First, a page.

2012 legislative session set to begin Monday, January 9
At the beginning of the 2011 legislative session, Gov. Nathan Deal called on the Georgia General Assembly to address problems in the criminal justice system by adding probation and treatment options for offenders with drug addictions.
When the 2012 session gets under way Monday, Jan. 9, lawmakers will consider the recommendations of a Special Council on Criminal Justice Reform for Georgians, which we established at the governor’s request in an effort to find solutions that will allow the state to ensure public safety while decreasing the cost of our corrections system.
The council’s proposals would allow judges to depart from mandatory minimum sentences in certain circumstances, expand the use of Drug, DUI and Mental Health Courts and change many traffic offenses from misdemeanors to violations. The council is also urging lawmakers to consider a number of sentencing options for offenders whose criminal conduct is largely driven by drug addiction, including probation for most drug possession convictions, an increased dollar threshold for felony offenses and other options.
Speaker David Ralston has said criminal justice reform will be a major issue to be addressed by the House of Representatives during the 2012 session. Other major issues that are expected to be addressed include revisiting a number of tax reform proposals held over from last year, as well as new requirements for drug testing of individuals receiving certain government benefits and community service for those receiving unemployment compensation.
The state budget is a major piece of business for lawmakers every session, and for the past several years, Georgia has had to deal with decreasing state revenues. That situation has turned around to some extent during the current fiscal year, which began July 1, 2011. Through November, total tax collections for the five-month period showed an increase of 6.8 percent.
However, we are still a long way from where we were revenue-wise before the economic recession began in the fall of 2008. Georgia’s unemployment rate in November was 9.9 percent, marking the 52nd consecutive month our state has exceeded the national jobless rate, which is now 8.6 percent. We are still dealing with a distressed economy, calling for a continued conservative approach to the state budget. A proposal to implement zero-based budgeting, which fell by the wayside last year, needs to be revisited.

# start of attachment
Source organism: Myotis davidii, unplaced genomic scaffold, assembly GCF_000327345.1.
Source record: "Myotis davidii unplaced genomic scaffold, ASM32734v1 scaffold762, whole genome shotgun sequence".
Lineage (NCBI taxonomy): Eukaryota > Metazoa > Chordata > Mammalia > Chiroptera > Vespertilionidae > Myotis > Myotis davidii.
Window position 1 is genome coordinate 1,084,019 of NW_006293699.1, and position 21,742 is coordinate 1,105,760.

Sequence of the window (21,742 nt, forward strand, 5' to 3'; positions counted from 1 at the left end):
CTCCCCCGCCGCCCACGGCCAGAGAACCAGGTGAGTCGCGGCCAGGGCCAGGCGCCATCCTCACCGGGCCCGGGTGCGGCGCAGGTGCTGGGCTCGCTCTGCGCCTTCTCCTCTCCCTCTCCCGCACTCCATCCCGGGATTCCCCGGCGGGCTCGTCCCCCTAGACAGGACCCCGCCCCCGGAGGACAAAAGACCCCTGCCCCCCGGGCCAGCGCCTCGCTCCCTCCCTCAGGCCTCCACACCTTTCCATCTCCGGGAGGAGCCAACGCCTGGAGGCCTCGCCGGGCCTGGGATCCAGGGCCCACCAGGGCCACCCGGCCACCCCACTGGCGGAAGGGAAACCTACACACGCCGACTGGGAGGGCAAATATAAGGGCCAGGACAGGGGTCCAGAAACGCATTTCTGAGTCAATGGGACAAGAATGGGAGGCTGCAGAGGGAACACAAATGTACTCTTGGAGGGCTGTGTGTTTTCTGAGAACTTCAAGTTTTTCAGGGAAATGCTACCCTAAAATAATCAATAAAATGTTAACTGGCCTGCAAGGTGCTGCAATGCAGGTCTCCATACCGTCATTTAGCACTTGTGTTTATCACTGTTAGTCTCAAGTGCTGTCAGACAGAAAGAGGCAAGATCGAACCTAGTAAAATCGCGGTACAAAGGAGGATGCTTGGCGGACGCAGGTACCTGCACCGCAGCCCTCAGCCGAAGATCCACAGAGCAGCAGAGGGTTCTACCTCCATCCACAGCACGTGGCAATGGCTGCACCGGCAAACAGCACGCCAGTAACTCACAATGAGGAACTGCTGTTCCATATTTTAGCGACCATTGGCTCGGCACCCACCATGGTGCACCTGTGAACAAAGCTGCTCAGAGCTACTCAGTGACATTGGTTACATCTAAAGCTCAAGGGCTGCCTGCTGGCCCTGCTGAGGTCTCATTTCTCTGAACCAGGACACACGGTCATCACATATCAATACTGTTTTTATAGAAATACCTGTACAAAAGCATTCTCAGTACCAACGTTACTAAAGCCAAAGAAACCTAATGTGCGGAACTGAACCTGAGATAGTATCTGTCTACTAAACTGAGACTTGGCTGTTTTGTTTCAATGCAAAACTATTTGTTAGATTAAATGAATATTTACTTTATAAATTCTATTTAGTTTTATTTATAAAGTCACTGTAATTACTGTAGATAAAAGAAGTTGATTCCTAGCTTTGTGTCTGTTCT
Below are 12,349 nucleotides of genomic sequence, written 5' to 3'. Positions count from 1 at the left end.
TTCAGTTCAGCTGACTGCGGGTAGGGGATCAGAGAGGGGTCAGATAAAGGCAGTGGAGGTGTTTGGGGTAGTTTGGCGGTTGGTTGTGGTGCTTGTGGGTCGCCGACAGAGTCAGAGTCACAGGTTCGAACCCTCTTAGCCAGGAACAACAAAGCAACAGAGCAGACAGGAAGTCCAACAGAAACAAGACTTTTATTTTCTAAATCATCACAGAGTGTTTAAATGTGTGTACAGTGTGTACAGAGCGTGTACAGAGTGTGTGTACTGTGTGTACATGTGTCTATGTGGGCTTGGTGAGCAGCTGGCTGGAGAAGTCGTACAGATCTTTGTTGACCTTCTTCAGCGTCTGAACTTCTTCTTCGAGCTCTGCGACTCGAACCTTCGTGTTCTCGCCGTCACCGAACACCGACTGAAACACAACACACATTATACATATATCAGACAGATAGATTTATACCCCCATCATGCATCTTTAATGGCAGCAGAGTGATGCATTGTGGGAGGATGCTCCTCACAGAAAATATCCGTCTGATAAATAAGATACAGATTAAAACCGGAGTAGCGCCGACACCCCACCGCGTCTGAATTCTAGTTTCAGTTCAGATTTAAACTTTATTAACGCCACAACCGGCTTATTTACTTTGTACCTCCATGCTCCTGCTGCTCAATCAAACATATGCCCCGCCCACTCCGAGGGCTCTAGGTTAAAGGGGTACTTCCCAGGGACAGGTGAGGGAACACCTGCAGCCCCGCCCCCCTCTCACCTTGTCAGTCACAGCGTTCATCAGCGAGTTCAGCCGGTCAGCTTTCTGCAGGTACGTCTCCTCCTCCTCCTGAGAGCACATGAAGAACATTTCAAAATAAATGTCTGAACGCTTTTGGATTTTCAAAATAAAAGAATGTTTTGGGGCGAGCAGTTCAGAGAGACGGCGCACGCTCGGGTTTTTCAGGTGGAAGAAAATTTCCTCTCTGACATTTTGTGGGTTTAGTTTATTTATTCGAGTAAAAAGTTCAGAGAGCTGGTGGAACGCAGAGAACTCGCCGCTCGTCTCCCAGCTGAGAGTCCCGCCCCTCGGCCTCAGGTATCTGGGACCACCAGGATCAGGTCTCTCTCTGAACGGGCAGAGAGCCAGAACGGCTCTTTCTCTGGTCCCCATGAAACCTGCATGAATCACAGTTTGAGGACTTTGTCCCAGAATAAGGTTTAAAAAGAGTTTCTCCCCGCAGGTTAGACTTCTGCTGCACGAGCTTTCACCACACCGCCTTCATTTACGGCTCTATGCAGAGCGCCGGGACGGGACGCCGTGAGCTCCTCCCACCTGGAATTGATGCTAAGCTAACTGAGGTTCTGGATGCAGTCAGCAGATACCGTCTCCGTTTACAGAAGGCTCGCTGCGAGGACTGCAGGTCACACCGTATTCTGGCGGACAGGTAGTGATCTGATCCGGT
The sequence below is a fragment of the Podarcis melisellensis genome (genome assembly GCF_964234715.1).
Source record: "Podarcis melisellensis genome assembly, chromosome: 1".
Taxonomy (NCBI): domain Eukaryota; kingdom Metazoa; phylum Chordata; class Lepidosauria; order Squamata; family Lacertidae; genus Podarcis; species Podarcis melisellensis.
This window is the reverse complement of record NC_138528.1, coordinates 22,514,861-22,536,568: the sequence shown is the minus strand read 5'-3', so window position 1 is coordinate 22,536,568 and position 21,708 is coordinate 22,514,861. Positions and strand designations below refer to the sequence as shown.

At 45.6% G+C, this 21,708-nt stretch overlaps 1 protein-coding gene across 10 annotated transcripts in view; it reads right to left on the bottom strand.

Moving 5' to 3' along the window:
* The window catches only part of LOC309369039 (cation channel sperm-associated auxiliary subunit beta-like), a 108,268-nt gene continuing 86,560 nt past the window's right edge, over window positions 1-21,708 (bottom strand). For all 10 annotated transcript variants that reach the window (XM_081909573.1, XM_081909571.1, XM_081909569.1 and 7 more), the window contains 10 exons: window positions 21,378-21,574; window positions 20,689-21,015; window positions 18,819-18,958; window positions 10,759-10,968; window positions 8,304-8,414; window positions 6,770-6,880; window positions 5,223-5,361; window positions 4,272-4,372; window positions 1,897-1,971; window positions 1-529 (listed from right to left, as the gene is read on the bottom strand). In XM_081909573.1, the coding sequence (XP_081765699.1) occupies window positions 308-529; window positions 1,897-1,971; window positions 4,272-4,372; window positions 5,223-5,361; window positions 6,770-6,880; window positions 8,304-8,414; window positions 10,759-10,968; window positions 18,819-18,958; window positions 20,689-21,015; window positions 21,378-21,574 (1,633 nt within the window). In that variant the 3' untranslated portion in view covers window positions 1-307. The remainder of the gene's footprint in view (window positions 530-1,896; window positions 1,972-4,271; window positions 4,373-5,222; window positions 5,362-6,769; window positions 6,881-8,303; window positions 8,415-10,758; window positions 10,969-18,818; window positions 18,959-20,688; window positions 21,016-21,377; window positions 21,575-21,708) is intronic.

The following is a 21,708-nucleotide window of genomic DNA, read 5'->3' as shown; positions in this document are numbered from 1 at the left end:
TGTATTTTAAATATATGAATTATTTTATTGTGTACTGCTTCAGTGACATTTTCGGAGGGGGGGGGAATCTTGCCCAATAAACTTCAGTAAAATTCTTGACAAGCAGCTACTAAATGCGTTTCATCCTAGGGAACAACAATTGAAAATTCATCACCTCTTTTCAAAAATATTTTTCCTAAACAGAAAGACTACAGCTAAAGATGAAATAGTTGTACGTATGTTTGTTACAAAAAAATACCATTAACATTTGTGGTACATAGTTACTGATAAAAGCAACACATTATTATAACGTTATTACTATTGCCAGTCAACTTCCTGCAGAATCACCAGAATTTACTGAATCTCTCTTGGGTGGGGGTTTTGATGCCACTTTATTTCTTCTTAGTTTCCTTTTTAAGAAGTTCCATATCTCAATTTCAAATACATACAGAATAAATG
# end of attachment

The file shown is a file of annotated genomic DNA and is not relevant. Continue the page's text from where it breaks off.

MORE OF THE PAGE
Meanwhile, I am working on legislation to address the growing problem of metal theft in our state. Copper, aluminum, brass and bronze are in high demand among criminals because of rising prices, despite the enactment of a new law in Georgia in 2007. The problem is especially severe in rural Georgia, where criminals are stealing air conditioners from churches and ripping wires off irrigation equipment on farms, according to the Georgia Farm Bureau. My bill will be a comprehensive proposal with stiffer penalties on thieves and additional regulations on the sale of scrap metal. I am working on the final details of the legislation so that it can be introduced early in the 2012 session.
In other news, Georgia’s newly redrawn congressional and legislative district lines cleared a major hurdle when the U.S. Department of Justice gave its initial approval to the new maps in late December. While legal action is still pending in the federal courts, it appears the redistricting plan is closer to becoming effective for the 2012 elections. As a result, our current House District 176 would continue to include all of Lanier County and the northeastern portion of Lowndes County, while adding all of Atkinson County and the northern section of Ware County as well. Berrien County, presently in the 176th, would move into the 170th District, and Clinch County would move from the 176th to the 174th.
Another noteworthy announcement at year’s end was that Gov. Deal has signed off on the recommendations of a water supply task force, which establishes guidelines for spending $300 million in state money over the next four years to expand current reservoirs and build new ones. The governor said state and local governments as well as citizens share a mutual interest in making sure Georgia has an adequate and sustainable water supply for the future. The task force’s final report recommends the funds be spent to build new reservoirs, expand existing reservoirs and drill wells.
Finally, I would like to wish you and your family a happy and prosperous new year. I am at your service. Please contact me with your views and concerns about any of the issues we will be addressing at the State Capitol during this upcoming session.